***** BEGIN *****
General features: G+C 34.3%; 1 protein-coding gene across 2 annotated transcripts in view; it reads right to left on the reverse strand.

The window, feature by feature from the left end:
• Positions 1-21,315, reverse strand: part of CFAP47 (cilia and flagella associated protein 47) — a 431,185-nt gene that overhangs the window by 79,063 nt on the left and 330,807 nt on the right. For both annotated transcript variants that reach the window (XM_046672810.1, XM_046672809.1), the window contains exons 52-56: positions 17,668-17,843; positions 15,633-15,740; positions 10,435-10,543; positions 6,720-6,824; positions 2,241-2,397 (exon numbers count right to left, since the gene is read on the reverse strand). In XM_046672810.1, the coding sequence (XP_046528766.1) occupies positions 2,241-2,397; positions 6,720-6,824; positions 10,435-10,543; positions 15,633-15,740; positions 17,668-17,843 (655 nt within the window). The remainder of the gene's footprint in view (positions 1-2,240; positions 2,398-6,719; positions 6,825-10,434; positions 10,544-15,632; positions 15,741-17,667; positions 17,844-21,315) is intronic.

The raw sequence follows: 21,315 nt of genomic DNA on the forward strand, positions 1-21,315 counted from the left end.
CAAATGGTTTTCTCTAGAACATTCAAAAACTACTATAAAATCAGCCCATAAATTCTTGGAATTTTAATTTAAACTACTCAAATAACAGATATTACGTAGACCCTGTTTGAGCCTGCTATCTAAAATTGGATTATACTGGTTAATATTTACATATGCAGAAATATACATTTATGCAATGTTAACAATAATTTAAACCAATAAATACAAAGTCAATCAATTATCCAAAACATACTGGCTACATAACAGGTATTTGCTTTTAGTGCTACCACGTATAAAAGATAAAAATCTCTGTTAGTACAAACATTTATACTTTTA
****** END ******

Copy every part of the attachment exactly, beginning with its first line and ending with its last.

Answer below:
General features: G+C 34.3%; 1 protein-coding gene across 2 annotated transcripts in view; it reads right to left on the reverse strand.

The window, feature by feature from the left end:
• Positions 1-21,315, reverse strand: part of CFAP47 (cilia and flagella associated protein 47) — a 431,185-nt gene that overhangs the window by 79,063 nt on the left and 330,807 nt on the right. For both annotated transcript variants that reach the window (XM_046672810.1, XM_046672809.1), the window contains exons 52-56: positions 17,668-17,843; positions 15,633-15,740; positions 10,435-10,543; positions 6,720-6,824; positions 2,241-2,397 (exon numbers count right to left, since the gene is read on the reverse strand). In XM_046672810.1, the coding sequence (XP_046528766.1) occupies positions 2,241-2,397; positions 6,720-6,824; positions 10,435-10,543; positions 15,633-15,740; positions 17,668-17,843 (655 nt within the window). The remainder of the gene's footprint in view (positions 1-2,240; positions 2,398-6,719; positions 6,825-10,434; positions 10,544-15,632; positions 15,741-17,667; positions 17,844-21,315) is intronic.

The raw sequence follows: 21,315 nt of genomic DNA on the forward strand, positions 1-21,315 counted from the left end.
CAAATGGTTTTCTCTAGAACATTCAAAAACTACTATAAAATCAGCCCATAAATTCTTGGAATTTTAATTTAAACTACTCAAATAACAGATATTACGTAGACCCTGTTTGAGCCTGCTATCTAAAATTGGATTATACTGGTTAATATTTACATATGCAGAAATATACATTTATGCAATGTTAACAATAATTTAAACCAATAAATACAAAGTCAATCAATTATCCAAAACATACTGGCTACATAACAGGTATTTGCTTTTAGTGCTACCACGTATAAAAGATAAAAATCTCTGTTAGTACAAACATTTATACTTTTA